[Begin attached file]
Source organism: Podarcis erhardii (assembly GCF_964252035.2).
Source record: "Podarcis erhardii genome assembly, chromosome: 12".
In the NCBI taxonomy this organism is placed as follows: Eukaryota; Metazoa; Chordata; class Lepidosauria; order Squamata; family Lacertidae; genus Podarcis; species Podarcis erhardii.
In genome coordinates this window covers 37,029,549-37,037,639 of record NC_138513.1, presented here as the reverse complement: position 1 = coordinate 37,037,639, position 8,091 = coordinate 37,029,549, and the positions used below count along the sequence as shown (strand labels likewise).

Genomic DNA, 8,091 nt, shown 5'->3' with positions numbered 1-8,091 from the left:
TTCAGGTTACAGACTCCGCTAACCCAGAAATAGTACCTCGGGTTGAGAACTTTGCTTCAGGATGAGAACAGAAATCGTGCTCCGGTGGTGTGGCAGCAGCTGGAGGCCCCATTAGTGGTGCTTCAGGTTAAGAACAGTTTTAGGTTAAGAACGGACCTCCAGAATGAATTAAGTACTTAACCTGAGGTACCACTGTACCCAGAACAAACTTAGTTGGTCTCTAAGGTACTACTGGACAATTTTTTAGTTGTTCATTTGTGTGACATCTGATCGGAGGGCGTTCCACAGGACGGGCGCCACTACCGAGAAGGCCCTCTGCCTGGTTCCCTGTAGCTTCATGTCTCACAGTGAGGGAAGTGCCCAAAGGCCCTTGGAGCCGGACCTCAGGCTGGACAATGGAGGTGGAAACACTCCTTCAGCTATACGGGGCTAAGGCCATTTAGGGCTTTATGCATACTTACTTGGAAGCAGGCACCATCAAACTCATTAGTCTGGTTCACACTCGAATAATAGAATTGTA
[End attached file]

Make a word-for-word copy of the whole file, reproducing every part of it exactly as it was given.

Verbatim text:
Source organism: Podarcis erhardii (assembly GCF_964252035.2).
Source record: "Podarcis erhardii genome assembly, chromosome: 12".
In the NCBI taxonomy this organism is placed as follows: Eukaryota; Metazoa; Chordata; class Lepidosauria; order Squamata; family Lacertidae; genus Podarcis; species Podarcis erhardii.
In genome coordinates this window covers 37,029,549-37,037,639 of record NC_138513.1, presented here as the reverse complement: position 1 = coordinate 37,037,639, position 8,091 = coordinate 37,029,549, and the positions used below count along the sequence as shown (strand labels likewise).

Genomic DNA, 8,091 nt, shown 5'->3' with positions numbered 1-8,091 from the left:
TTCAGGTTACAGACTCCGCTAACCCAGAAATAGTACCTCGGGTTGAGAACTTTGCTTCAGGATGAGAACAGAAATCGTGCTCCGGTGGTGTGGCAGCAGCTGGAGGCCCCATTAGTGGTGCTTCAGGTTAAGAACAGTTTTAGGTTAAGAACGGACCTCCAGAATGAATTAAGTACTTAACCTGAGGTACCACTGTACCCAGAACAAACTTAGTTGGTCTCTAAGGTACTACTGGACAATTTTTTAGTTGTTCATTTGTGTGACATCTGATCGGAGGGCGTTCCACAGGACGGGCGCCACTACCGAGAAGGCCCTCTGCCTGGTTCCCTGTAGCTTCATGTCTCACAGTGAGGGAAGTGCCCAAAGGCCCTTGGAGCCGGACCTCAGGCTGGACAATGGAGGTGGAAACACTCCTTCAGCTATACGGGGCTAAGGCCATTTAGGGCTTTATGCATACTTACTTGGAAGCAGGCACCATCAAACTCATTAGTCTGGTTCACACTCGAATAATAGAATTGTA